U.S. home sales dipped 1.2 percent in June
By CHRISTOPHER S. RUGABER
AP Economics Writer
WASHINGTON (AP) -- U.S. sales of previously occupied homes dipped in June to a seasonally adjusted annual rate of 5.08 million in June but remain near a 3 1/2-year high.
The National Association of Realtors said Monday that sales dipped last month from an annual rate of 5.14 million in May. The NAR revised down May's sales, but they were still the highest since November 2009.
Despite last month's dip, sales are up 15.2 percent from a year ago. Home sales have recovered since early last year, buoyed by job gains and low mortgage rates.
Still, mortgage rates have surged in recent weeks over concern that the Federal Reserve could slow its bond-buying programs this year. The Fed's bond purchases have helped keep long-term interest rates low.
Higher mortgage rates slowed sales of higher-priced homes in states such as California and New York, the Realtors group said.
The average rate on a 30-year fixed mortgage leapt to 4.46 percent by the end of June from 3.81 percent at the end of May. The rate was 4.37 percent last week.
Most economists aren't yet worried that the higher rates will undercut the housing recovery. Mortgage rates are still at historically low levels, and home prices remain relatively affordable despite rising in the past year. In addition, higher mortgage rates could encourage potential buyers to come off the sidelines and purchase homes before rates rise further.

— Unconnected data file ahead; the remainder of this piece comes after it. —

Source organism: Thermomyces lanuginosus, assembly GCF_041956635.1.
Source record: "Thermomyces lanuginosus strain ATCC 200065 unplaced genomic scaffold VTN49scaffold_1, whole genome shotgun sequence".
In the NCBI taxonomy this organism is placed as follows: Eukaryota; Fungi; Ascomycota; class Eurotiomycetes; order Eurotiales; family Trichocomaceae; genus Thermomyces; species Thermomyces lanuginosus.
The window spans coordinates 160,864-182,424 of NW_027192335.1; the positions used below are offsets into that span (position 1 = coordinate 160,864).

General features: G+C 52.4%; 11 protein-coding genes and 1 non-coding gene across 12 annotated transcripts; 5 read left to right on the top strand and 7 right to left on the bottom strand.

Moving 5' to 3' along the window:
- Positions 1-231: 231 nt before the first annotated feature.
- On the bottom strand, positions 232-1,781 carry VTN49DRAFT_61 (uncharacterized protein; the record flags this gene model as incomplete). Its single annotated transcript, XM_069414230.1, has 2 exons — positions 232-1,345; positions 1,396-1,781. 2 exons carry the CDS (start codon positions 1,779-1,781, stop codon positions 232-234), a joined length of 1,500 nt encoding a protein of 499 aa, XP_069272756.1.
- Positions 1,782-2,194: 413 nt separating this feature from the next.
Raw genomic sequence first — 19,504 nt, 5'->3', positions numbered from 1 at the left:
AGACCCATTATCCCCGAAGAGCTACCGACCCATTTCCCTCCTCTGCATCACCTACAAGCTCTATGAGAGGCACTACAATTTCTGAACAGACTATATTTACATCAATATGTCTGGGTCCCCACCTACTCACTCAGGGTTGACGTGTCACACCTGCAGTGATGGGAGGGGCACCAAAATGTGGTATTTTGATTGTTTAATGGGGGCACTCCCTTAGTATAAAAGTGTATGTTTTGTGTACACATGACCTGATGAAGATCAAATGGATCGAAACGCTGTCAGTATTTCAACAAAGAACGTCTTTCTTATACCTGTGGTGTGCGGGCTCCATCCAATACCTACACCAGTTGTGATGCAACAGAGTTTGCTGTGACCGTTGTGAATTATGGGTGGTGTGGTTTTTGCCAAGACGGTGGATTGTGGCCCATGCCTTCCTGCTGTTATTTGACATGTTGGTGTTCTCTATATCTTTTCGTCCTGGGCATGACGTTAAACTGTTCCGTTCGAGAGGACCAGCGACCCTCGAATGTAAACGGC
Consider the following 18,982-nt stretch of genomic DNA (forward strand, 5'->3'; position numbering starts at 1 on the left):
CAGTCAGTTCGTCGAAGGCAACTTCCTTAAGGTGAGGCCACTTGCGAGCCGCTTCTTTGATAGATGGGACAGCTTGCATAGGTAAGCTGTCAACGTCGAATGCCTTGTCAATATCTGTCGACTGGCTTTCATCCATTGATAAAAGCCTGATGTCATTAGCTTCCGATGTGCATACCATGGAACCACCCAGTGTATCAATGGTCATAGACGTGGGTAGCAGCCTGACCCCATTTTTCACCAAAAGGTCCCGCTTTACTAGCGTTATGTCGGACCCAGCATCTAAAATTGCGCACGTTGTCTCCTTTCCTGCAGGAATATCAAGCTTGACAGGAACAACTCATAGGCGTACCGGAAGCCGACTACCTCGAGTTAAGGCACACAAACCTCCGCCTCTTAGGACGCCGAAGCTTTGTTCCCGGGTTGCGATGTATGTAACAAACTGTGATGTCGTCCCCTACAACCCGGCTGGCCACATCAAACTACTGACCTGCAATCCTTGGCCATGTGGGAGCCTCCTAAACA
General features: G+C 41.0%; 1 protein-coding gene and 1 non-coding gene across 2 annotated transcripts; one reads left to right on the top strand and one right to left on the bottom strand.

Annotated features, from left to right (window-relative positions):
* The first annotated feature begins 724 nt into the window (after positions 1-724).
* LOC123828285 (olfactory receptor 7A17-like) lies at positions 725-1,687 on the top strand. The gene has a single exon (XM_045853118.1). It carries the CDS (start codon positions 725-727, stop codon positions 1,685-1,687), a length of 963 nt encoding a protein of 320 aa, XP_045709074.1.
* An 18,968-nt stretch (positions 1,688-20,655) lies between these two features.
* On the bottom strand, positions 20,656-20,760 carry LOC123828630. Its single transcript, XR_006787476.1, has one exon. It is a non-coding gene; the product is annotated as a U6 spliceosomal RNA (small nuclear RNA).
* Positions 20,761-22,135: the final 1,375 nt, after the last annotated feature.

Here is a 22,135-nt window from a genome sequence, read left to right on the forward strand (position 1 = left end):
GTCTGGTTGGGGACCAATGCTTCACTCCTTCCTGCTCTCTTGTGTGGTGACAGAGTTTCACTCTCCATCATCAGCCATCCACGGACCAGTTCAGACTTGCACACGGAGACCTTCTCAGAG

But many of those buyers may be frustrated by the small number of available homes, which has helped push up prices. The number of homes for sale rose 3.3 percent in May to 2.2 million, the second straight increase. But inventories are still 10 percent below year-ago levels.
Another obstacle is a lack of first-time buyers, who usually drive healthy markets. They made up only 28 percent of buyers in May, below the 40 percent that is typical. Since the housing bubble burst more than six years ago, banks have imposed tighter credit conditions and required larger down payments. That's made it harder for first-time buyers to qualify for mortgages.
The strength in housing this year has offset weaknesses elsewhere in the economy, like manufacturing and business investment. Rising home sales lead to more spending at furniture and home supply stores.
Homebuilders have also stepped up construction in the past year, creating more construction jobs. In June, they applied for permits to build single-family homes at the fastest pace in five years.